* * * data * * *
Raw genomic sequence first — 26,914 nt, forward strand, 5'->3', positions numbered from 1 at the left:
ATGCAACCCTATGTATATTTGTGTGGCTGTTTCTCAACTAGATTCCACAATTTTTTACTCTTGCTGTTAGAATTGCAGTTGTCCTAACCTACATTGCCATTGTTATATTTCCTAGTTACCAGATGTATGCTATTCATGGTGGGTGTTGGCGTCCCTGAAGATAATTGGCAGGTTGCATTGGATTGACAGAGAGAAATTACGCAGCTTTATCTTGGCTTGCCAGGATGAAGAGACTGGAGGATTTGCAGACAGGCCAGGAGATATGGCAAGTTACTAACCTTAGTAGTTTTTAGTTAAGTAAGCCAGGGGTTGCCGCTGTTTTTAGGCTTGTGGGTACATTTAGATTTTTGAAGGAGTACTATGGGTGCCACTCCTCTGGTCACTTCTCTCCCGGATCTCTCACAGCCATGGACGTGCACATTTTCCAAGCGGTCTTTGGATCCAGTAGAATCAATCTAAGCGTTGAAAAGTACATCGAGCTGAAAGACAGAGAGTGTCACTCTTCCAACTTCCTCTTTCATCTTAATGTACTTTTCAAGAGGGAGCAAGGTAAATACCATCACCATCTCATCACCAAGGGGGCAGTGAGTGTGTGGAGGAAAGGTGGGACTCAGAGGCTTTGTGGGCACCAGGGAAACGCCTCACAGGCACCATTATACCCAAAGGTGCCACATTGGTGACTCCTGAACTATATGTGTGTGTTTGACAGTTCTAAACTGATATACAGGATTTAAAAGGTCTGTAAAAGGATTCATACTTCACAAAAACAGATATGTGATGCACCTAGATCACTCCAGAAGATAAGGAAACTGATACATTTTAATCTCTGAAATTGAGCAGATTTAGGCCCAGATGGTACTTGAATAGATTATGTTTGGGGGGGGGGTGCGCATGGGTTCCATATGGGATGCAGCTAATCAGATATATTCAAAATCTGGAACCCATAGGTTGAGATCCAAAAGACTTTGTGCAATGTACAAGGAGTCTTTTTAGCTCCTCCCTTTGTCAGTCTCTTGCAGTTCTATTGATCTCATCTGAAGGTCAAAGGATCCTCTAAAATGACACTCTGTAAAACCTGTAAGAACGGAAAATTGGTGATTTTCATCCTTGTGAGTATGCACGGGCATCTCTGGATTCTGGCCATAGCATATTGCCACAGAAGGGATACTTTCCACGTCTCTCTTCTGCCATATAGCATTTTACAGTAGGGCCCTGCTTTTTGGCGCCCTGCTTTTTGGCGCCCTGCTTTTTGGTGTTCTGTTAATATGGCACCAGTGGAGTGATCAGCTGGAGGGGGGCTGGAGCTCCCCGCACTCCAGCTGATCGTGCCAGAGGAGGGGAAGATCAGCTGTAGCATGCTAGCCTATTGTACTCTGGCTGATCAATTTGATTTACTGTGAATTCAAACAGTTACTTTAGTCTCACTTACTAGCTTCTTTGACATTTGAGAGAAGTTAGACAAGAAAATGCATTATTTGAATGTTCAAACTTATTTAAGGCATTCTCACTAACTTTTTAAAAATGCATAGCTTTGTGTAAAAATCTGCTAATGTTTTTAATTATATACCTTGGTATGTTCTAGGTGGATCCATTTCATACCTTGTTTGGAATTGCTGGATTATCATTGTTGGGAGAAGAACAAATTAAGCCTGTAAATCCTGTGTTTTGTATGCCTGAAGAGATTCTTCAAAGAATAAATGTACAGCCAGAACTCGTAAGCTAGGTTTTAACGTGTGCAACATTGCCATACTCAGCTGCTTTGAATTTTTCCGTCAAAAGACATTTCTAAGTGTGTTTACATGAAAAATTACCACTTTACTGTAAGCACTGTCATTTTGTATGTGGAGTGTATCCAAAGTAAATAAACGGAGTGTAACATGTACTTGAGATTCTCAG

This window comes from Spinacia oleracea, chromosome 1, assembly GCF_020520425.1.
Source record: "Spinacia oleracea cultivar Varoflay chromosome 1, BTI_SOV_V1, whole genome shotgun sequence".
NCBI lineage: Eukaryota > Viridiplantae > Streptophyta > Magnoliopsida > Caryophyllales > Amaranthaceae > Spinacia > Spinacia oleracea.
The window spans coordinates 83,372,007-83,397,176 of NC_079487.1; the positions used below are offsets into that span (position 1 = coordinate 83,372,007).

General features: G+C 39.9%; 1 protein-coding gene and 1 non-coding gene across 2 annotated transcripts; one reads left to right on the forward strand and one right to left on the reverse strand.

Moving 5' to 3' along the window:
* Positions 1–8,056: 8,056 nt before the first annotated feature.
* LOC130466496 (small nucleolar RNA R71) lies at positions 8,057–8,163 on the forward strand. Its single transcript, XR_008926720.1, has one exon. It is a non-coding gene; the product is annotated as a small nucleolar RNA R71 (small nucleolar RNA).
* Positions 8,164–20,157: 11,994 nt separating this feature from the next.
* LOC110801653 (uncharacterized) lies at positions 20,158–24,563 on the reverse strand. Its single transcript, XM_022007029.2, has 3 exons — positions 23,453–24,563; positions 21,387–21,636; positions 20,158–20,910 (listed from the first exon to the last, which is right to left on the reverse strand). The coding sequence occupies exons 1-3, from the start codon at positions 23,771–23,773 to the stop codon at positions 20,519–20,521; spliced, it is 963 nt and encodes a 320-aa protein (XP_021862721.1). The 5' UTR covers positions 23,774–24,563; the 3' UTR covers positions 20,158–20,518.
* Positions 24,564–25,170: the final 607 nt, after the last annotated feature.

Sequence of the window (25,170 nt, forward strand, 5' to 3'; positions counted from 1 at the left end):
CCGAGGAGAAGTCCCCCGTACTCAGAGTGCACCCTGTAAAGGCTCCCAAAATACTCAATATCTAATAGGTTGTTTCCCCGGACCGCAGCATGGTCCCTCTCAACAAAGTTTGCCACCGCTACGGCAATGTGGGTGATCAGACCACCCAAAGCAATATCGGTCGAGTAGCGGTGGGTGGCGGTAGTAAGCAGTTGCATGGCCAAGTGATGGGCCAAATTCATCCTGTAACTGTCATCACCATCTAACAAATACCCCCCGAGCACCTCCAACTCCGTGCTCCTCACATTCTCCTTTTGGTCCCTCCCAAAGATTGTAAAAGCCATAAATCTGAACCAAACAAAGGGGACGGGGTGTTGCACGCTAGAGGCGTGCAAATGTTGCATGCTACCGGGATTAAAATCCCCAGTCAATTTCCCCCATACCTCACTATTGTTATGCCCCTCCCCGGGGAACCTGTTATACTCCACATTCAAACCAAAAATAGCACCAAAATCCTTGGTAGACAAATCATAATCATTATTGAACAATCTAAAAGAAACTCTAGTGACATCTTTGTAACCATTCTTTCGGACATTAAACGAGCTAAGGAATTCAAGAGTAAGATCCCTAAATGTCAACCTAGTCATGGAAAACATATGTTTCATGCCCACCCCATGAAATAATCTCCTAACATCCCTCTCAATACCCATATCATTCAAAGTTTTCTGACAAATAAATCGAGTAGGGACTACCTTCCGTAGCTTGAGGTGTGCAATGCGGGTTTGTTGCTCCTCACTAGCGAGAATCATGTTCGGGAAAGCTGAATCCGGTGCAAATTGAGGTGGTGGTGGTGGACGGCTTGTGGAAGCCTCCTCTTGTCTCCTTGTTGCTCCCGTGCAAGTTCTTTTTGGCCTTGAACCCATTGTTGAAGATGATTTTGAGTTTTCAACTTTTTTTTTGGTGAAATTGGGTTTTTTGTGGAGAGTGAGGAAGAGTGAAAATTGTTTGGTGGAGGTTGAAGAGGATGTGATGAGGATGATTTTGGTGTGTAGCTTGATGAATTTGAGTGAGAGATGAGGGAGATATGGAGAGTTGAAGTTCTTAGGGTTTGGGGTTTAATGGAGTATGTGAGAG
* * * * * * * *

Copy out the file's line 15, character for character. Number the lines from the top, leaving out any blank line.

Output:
CCGAGGAGAAGTCCCCCGTACTCAGAGTGCACCCTGTAAAGGCTCCCAAAATACTCAATATCTAATAGGTTGTTTCCCCGGACCGCAGCATGGTCCCTCTCAACAAAGTTTGCCACCGCTACGGCAATGTGGGTGATCAGACCACCCAAAGCAATATCGGTCGAGTAGCGGTGGGTGGCGGTAGTAAGCAGTTGCATGGCCAAGTGATGGGCCAAATTCATCCTGTAACTGTCATCACCATCTAACAAATACCCCCCGAGCACCTCCAACTCCGTGCTCCTCACATTCTCCTTTTGGTCCCTCCCAAAGATTGTAAAAGCCATAAATCTGAACCAAACAAAGGGGACGGGGTGTTGCACGCTAGAGGCGTGCAAATGTTGCATGCTACCGGGATTAAAATCCCCAGTCAATTTCCCCCATACCTCACTATTGTTATGCCCCTCCCCGGGGAACCTGTTATACTCCACATTCAAACCAAAAATAGCACCAAAATCCTTGGTAGACAAATCATAATCATTATTGAACAATCTAAAAGAAACTCTAGTGACATCTTTGTAACCATTCTTTCGGACATTAAACGAGCTAAGGAATTCAAGAGTAAGATCCCTAAATGTCAACCTAGTCATGGAAAACATATGTTTCATGCCCACCCCATGAAATAATCTCCTAACATCCCTCTCAATACCCATATCATTCAAAGTTTTCTGACAAATAAATCGAGTAGGGACTACCTTCCGTAGCTTGAGGTGTGCAATGCGGGTTTGTTGCTCCTCACTAGCGAGAATCATGTTCGGGAAAGCTGAATCCGGTGCAAATTGAGGTGGTGGTGGTGGACGGCTTGTGGAAGCCTCCTCTTGTCTCCTTGTTGCTCCCGTGCAAGTTCTTTTTGGCCTTGAACCCATTGTTGAAGATGATTTTGAGTTTTCAACTTTTTTTTTGGTGAAATTGGGTTTTTTGTGGAGAGTGAGGAAGAGTGAAAATTGTTTGGTGGAGGTTGAAGAGGATGTGATGAGGATGATTTTGGTGTGTAGCTTGATGAATTTGAGTGAGAGATGAGGGAGATATGGAGAGTTGAAGTTCTTAGGGTTTGGGGTTTAATGGAGTATGTGAGAG